It didn’t faze Town of Bristol resident Curt La Haise one bit this week when the coronavirus was declared a pandemic.
He’s been preparing for the last 38 years.
La Haise, a retired police officer and firefighter, heads up Madison Preppers, training people on how to survive disease outbreaks, tornados, earthquakes and other mass threats to civilization.
At his home, he’s stockpiled supplies to keep his family, and his pets, going for more than eight months.
“I grew up in southern California, so with earthquakes and wildfires, we had to be prepared to evacuate in heartbeat,” La Haise said.
Since the COVID-19 outbreak started in China and took hold over the rest of the world, people are turning to “preppers” to get how-tos on hunkering down when the SHTF.
“The first step is being informed and knowing what the threats are in our area,” La Haise said. “People should have basic preparedness.”
FEMA recommends 72 hours’ worth of supplies in disasters but La Haise but he suggests 14 days with coronavirus self-quarantine requirements. La Haise is prepared for 8 months or more.
He suggests filling water bottles from the tap, buying canned and non-perishable foods that are calorie-dense and nutritious. If people are going to a food pantry, he tells them to try to get a little extra each week to store away.
With hand sanitizer going for three-four times the price and supplies scarce, La Haise said it may be tricky to get what you need.
“In a panic, like what is going on right now as prices go up, it’s probably too late to buy,” La Haise said.
But it’s not too late for other BSTS (Better safe than sorry) strategies.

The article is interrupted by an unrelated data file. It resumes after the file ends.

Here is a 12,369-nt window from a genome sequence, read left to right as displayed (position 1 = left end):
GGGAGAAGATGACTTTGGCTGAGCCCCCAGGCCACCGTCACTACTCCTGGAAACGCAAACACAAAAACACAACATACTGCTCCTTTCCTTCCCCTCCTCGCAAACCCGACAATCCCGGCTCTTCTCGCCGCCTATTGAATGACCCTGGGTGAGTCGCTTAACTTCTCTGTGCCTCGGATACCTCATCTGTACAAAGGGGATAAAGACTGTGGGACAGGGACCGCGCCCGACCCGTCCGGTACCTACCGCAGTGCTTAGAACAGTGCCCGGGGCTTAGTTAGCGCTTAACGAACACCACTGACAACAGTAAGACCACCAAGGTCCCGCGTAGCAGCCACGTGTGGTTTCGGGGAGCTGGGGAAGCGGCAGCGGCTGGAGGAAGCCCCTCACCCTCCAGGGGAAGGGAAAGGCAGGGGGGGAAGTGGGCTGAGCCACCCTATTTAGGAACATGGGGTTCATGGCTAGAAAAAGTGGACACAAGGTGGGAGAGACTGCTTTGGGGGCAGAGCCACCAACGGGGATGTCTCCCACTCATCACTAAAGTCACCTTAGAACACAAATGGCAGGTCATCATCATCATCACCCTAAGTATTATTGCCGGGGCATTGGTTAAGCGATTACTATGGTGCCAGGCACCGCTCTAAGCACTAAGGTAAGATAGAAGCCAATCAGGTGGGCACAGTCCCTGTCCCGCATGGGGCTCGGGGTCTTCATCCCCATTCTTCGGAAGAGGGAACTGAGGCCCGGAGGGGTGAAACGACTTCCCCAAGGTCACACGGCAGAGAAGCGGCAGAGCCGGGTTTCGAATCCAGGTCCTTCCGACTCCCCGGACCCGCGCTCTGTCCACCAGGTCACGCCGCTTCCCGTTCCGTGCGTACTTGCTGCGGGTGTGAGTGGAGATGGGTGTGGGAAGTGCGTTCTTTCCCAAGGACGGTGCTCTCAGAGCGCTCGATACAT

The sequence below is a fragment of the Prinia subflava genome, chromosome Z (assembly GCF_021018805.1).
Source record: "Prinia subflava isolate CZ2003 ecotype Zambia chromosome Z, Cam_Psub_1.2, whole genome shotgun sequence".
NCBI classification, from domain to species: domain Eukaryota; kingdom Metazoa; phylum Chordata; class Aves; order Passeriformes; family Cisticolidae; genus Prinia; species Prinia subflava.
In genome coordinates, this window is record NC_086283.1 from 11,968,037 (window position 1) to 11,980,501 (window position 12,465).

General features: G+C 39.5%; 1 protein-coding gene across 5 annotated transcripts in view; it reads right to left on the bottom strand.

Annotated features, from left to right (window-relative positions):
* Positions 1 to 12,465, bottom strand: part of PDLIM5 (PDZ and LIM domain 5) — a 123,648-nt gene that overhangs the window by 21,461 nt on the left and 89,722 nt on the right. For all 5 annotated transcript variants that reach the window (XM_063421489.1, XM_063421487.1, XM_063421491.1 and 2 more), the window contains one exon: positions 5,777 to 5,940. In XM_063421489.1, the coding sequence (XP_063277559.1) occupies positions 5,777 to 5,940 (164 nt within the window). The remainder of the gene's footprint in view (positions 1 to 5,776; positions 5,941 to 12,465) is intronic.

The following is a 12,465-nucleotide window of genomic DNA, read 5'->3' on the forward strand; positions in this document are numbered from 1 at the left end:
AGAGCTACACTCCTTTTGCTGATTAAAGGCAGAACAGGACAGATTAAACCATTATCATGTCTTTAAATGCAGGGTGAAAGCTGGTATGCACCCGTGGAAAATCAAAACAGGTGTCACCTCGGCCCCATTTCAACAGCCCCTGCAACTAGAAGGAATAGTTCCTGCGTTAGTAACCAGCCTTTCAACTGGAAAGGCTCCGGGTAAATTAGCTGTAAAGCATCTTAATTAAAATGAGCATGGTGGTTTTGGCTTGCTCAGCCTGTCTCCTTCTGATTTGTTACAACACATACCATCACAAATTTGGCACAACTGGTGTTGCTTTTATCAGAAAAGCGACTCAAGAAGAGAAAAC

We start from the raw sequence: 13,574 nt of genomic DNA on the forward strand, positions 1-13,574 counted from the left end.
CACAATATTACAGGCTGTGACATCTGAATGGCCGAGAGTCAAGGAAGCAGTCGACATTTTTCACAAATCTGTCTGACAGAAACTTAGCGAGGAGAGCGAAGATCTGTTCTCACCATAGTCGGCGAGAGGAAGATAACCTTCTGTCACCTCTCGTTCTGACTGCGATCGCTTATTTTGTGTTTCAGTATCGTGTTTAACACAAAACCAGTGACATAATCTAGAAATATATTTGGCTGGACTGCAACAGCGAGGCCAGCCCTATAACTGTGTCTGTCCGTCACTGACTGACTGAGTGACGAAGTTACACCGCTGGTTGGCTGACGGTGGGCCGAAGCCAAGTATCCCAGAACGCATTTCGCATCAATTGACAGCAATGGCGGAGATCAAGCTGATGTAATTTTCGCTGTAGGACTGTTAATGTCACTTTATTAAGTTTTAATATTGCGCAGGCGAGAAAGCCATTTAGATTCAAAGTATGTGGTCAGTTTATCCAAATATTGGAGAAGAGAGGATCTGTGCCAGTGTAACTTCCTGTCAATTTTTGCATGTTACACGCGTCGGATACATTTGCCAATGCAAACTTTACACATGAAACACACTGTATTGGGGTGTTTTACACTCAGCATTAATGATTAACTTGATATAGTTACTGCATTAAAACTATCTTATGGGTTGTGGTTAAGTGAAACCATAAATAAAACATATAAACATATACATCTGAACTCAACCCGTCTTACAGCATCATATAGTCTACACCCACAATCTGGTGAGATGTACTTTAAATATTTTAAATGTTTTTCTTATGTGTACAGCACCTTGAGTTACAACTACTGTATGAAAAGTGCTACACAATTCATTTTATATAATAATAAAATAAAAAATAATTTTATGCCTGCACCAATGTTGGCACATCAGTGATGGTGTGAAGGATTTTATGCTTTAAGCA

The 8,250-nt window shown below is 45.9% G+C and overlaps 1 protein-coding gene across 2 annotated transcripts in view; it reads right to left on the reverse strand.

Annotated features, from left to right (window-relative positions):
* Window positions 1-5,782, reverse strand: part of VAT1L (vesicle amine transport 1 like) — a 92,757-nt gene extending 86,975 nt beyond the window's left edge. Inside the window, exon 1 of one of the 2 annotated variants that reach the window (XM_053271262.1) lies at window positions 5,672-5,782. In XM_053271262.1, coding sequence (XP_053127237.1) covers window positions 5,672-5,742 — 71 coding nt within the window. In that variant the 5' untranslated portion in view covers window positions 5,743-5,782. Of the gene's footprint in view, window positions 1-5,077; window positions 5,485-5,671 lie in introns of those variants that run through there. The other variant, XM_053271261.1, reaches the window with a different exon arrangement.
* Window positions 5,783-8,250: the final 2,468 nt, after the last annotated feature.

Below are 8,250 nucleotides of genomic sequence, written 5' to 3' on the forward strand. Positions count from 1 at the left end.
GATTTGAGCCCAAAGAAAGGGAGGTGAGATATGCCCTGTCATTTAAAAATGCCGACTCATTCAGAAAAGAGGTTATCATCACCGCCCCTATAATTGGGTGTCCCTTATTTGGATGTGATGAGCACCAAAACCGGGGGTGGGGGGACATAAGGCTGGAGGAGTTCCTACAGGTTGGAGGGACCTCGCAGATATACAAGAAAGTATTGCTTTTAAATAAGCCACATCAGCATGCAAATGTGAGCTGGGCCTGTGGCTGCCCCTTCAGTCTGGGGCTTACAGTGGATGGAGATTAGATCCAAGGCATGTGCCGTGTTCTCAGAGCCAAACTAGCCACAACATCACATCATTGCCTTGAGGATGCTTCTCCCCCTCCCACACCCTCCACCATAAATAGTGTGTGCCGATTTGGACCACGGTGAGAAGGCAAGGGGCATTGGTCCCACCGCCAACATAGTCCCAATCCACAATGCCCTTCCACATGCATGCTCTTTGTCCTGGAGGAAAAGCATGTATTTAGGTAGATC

“Have a plan and practice it,” La Haise said. “Tell it to your family members and if you have elderly family members, plan for them.”
Since the new coronavirus outbreak, La Haise has been practicing good hygiene while out in public, similar to what he does during every flu season. He doesn’t go to large venues, wipes down door handles and public surfaces, and doesn’t touch his face.
Madison Preppers topped more than 450 people at one time but now it’s around a couple hundred. The group used to meet on Wednesdays at the Bristol town hall but are switching to a new space with Thursday meetings.
“We have everyday working people who come to our Madison Preppers meetings and I hope that they take something away every time that we meet and are becoming more prepared,” said La Haise, who owns Guardian Safety & Security Solutions, a personal safety and firearms training company.
Madison Preppers have learned about water purification, document keeping, and some more unconventional topics.
“Around Halloween, we did the zombie apocalypse. I don’t think it will happen but people enjoyed it,” La Haise said with a laugh, noting he has a sense of humor about doomsday scenarios.
La Haise said preppers learn to be self-sufficient so they don’t have to rely on government agencies and public safety personnel, who will be burdened with high demands or focused on helping the most vulnerable people in a large-scale crisis.
“I tell people that they have to be their own first responder,” La Haise said. “You can’t count on other people; you have to count on yourself.”
The Madison Preppers' mission is to “inform, learn and network” with a goal of preparing for peace of mind—an almost Zen approach in the eye of disaster.
“Preparing is about not being stressed,” La Haise said. “And that’s going to help you have a better attitude.”
Find out more about Madison Preppers at facebook.com/madisonpreppersswi